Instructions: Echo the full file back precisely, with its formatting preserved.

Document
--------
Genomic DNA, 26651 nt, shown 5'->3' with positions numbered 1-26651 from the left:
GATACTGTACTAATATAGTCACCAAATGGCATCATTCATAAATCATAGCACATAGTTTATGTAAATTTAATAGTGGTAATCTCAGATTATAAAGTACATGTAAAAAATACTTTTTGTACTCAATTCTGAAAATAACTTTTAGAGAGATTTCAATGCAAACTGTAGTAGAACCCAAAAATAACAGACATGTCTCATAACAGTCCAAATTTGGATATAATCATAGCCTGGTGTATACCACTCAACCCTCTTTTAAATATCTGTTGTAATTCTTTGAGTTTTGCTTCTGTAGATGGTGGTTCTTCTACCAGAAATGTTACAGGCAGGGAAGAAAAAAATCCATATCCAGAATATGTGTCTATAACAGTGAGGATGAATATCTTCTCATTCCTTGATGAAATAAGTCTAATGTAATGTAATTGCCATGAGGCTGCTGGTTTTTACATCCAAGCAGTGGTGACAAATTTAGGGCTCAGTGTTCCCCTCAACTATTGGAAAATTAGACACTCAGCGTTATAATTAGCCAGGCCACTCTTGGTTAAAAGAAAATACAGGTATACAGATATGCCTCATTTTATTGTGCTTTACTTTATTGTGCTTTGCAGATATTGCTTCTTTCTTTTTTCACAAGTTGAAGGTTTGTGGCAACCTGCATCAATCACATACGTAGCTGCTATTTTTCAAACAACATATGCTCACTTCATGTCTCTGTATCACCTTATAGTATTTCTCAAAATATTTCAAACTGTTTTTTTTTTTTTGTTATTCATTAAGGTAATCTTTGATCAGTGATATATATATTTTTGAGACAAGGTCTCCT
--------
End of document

Genomic DNA, 26651 nt, shown 5'->3' with positions numbered 1-26651 from the left:
GATACTGTACTAATATAGTCACCAAATGGCATCATTCATAAATCATAGCACATAGTTTATGTAAATTTAATAGTGGTAATCTCAGATTATAAAGTACATGTAAAAAATACTTTTTGTACTCAATTCTGAAAATAACTTTTAGAGAGATTTCAATGCAAACTGTAGTAGAACCCAAAAATAACAGACATGTCTCATAACAGTCCAAATTTGGATATAATCATAGCCTGGTGTATACCACTCAACCCTCTTTTAAATATCTGTTGTAATTCTTTGAGTTTTGCTTCTGTAGATGGTGGTTCTTCTACCAGAAATGTTACAGGCAGGGAAGAAAAAAATCCATATCCAGAATATGTGTCTATAACAGTGAGGATGAATATCTTCTCATTCCTTGATGAAATAAGTCTAATGTAATGTAATTGCCATGAGGCTGCTGGTTTTTACATCCAAGCAGTGGTGACAAATTTAGGGCTCAGTGTTCCCCTCAACTATTGGAAAATTAGACACTCAGCGTTATAATTAGCCAGGCCACTCTTGGTTAAAAGAAAATACAGGTATACAGATATGCCTCATTTTATTGTGCTTTACTTTATTGTGCTTTGCAGATATTGCTTCTTTCTTTTTTCACAAGTTGAAGGTTTGTGGCAACCTGCATCAATCACATACGTAGCTGCTATTTTTCAAACAACATATGCTCACTTCATGTCTCTGTATCACCTTATAGTATTTCTCAAAATATTTCAAACTGTTTTTTTTTTTTTGTTATTCATTAAGGTAATCTTTGATCAGTGATATATATATTTTTGAGACAAGGTCTCCT